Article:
The ad tech company has been forced to apologise after time users spent watching videos was inflated as a result of only factoring video views of over three seconds. Discounting shorter views, and users who flat out ignored the video in their news feed, meant reported viewing time was heavily skewed.

It’s a huge step back for Facebook which has pioneered the channel to become a leading source of revenue, driven by some 500 million daily viewers and its banks of targeting-ready data. Financial holding company Nomura had estimated Facebook’s ad revenue from video to reach $3.8 billion by 2017.

“We recently discovered an error in the way we calculate one of our video metrics,” Facebook said in a statement.

“This error has been fixed, it did not impact billing, and we have notified our partners both through our product dashboards and via sales and publisher outreach.”

The social network has since introduced a new metric to fix the problem, replacing it with “average watch time”, while arguing that it represents just one of many used to measure the effectiveness of its placements. For large investors with a high interest on the site, however, the financial scale of the error could be hard to underestimate.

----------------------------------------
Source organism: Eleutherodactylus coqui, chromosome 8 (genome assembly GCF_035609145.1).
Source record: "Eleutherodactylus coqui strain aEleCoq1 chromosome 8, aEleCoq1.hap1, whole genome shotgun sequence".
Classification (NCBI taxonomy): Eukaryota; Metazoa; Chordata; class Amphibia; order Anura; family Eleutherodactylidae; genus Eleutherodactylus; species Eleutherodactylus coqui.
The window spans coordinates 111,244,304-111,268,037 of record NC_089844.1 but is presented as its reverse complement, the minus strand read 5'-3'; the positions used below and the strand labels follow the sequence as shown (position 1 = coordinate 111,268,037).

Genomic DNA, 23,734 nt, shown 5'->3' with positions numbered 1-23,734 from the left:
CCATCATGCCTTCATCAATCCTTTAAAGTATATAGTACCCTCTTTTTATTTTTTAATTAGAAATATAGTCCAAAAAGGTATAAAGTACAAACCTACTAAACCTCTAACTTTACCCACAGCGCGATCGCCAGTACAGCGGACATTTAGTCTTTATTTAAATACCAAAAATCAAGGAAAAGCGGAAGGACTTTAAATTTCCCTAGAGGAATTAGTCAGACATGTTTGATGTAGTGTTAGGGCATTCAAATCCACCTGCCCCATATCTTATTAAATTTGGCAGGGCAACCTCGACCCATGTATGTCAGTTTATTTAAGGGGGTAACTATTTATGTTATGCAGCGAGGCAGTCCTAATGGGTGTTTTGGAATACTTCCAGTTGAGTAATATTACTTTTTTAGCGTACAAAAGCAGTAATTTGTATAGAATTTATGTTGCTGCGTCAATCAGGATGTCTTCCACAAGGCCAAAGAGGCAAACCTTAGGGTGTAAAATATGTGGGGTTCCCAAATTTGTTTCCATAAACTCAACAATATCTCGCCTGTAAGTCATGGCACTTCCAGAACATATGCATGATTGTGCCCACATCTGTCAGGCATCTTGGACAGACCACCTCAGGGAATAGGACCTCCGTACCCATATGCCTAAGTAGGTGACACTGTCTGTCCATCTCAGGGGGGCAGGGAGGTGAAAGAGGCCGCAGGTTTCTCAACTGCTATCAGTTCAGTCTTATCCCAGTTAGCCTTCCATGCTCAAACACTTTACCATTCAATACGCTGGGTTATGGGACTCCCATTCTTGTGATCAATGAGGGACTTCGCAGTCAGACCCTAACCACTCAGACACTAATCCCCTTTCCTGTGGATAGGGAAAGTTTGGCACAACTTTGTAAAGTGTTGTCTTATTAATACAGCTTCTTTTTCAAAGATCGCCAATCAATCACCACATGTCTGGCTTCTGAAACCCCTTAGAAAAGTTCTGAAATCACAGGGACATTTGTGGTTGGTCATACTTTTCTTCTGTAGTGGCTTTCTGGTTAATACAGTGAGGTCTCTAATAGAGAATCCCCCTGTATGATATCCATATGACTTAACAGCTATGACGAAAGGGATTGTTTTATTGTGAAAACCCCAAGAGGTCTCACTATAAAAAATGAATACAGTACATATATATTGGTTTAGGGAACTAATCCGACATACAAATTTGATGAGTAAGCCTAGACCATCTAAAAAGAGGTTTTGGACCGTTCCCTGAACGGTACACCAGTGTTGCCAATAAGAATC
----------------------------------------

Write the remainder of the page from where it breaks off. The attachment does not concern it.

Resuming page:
Call for verification

According to WSJ, media buying agency Publicis Media – which purchased approximately $77 billion in ads on behalf of hundreds of global clients throughout 2015 – was told its viewing time figures could have been overestimated by “between 60 and 80%”. Publicis has since called the error “unacceptable”.

The stumbling block has caused many in the online ad industry to question whether Facebook’s statistics should be verified by a third party.

“We can’t have ad tech players marking their own homework anymore,” said Theo Theodorou, xAd’s EMEA MD.

“For a true and fair assessment of viewability, engagement and attribution, having third parties objectively qualifying the insights brands are getting is not only preferable, but is a strategic imperative for creating effective marketing strategies.”